Math, Science Grants In Federal Cross Hairs
The White House recommended last week stripping $140 million for math and science education research away from the National Science Foundation and giving it to the U.S. Department of Education. But supporters of the NSF, including congressional Republicans, vowed to rebuff the plan.
Critics charged that the proposed move of the mathematics- and science- partnership grants was an attempt by the Bush administration to set the research agenda for how those subjects are taught in the nation's classrooms.
"They would be the ones making decisions on grants," Jodi Peterson, the director of legislative affairs for the National Science Teachers Association, said of administration officials.
The administration is already under fire for what critics assail as a heavy-handed approach to research on reading. ("Reading Programs Bear Similarities Across the States." Feb. 4, 2004.)
Education Department officials, however, said the change was necessary so that the grant program could be aligned with the No Child Left Behind Act, and so that more research could be conducted in secondary mathematics instruction.
"That's what this is all about," said Susan Sclafani, the department's assistant secretary for vocational and adult education. "It is not about our control of curriculum."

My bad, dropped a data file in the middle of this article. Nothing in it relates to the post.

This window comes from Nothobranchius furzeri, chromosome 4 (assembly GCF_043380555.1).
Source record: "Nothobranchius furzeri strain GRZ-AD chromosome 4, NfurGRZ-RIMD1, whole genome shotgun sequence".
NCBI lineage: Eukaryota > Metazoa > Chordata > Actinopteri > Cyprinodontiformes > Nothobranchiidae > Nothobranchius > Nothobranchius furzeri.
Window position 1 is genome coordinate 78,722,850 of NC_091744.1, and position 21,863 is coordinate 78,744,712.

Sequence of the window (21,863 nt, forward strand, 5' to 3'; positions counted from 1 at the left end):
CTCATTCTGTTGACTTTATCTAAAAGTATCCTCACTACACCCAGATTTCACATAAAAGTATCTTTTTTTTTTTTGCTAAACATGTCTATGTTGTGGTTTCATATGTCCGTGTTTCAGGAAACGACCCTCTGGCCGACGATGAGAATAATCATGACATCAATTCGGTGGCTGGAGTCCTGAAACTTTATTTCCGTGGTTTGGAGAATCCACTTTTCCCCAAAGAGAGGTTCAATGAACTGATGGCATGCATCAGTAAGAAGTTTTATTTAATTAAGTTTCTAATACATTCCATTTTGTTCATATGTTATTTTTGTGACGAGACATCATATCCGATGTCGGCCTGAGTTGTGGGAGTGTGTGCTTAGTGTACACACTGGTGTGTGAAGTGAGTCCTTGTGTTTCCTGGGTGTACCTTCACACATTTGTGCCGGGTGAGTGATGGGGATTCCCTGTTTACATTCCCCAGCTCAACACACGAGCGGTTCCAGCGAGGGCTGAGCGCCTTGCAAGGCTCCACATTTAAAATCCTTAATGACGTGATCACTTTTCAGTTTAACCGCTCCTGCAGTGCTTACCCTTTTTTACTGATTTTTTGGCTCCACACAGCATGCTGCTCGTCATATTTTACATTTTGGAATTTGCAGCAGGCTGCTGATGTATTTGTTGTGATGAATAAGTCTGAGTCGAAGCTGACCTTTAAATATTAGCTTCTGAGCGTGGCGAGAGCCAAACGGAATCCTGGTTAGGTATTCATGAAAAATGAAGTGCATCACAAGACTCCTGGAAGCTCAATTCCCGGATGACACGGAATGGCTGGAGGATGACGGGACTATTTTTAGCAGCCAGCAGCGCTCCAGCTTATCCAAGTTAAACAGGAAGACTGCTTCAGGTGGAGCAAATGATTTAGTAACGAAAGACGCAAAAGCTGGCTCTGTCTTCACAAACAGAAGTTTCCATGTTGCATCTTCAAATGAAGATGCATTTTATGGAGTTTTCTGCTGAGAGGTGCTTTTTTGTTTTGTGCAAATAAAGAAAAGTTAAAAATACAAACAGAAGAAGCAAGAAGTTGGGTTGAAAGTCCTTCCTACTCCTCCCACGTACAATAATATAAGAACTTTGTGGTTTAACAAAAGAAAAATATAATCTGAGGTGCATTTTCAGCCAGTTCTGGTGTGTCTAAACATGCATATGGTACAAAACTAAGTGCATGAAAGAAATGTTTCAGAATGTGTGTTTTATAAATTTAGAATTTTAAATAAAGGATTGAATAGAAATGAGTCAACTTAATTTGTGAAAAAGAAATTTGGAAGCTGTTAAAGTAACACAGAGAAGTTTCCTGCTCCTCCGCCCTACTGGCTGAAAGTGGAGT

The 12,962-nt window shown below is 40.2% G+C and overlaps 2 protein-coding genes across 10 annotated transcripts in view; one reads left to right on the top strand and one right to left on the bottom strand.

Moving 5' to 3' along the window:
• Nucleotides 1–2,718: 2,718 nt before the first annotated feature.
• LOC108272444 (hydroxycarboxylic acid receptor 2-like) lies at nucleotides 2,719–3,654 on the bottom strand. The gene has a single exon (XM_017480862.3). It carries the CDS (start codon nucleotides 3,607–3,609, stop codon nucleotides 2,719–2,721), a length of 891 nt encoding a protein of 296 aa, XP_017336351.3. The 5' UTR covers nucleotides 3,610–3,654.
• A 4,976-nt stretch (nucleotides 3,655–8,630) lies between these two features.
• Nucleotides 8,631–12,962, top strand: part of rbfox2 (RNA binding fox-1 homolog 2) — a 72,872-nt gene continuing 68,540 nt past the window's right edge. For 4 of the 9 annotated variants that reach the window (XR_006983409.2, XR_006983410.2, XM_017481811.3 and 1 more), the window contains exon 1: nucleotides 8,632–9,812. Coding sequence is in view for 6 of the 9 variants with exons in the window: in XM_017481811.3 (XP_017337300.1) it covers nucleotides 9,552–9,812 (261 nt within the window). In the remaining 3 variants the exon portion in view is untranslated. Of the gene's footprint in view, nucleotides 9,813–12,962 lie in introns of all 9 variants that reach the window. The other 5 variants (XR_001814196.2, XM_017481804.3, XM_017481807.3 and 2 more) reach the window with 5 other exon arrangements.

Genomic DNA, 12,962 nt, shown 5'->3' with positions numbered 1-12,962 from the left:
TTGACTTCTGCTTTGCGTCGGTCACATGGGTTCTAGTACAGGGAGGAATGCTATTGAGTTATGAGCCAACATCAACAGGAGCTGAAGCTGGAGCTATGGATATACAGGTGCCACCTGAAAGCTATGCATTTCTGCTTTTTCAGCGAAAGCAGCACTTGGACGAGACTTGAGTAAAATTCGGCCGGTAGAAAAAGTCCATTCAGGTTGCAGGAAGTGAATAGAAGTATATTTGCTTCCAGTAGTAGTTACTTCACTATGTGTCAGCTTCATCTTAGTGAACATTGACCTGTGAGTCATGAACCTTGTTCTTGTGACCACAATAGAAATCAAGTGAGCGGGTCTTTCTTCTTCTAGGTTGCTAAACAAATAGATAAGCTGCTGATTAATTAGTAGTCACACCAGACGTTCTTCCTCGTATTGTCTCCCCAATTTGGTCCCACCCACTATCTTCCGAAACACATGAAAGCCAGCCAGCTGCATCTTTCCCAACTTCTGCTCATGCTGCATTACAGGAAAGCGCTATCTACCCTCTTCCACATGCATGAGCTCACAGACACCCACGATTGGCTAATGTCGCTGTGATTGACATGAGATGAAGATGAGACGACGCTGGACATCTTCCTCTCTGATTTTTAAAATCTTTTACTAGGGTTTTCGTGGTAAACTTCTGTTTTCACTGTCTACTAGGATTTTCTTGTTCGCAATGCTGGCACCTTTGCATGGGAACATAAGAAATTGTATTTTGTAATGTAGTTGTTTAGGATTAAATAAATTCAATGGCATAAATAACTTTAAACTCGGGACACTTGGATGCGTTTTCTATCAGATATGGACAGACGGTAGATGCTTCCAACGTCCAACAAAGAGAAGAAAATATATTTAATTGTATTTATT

But key lawmakers, researchers, and math and science educators voiced outrage over the proposal, contained in President Bush's budget plan for fiscal 2005.
Calling the president's recommendation one of his "glaringly bad decisions," Rep. Sherwood Boehlert, R-N.Y., the chairman of the House Science Committee, which oversees the NSF, said in a statement that "we will fight this tooth and nail."
David Goldston, the committee's staff director, said the math- and science-partnership grant program was designed to be competitive and should remain at the NSF. The science foundation "is an agency that has the connections to make sure the programs work and the track record for promoting new ideas and new thinking," he said. "None of which is true of the Department of Education."
The NSF, whose workers have expertise in math and science, conducts competitive-grant programs that have passed muster with some of the nation's top scientists.
Focus on Secondary Math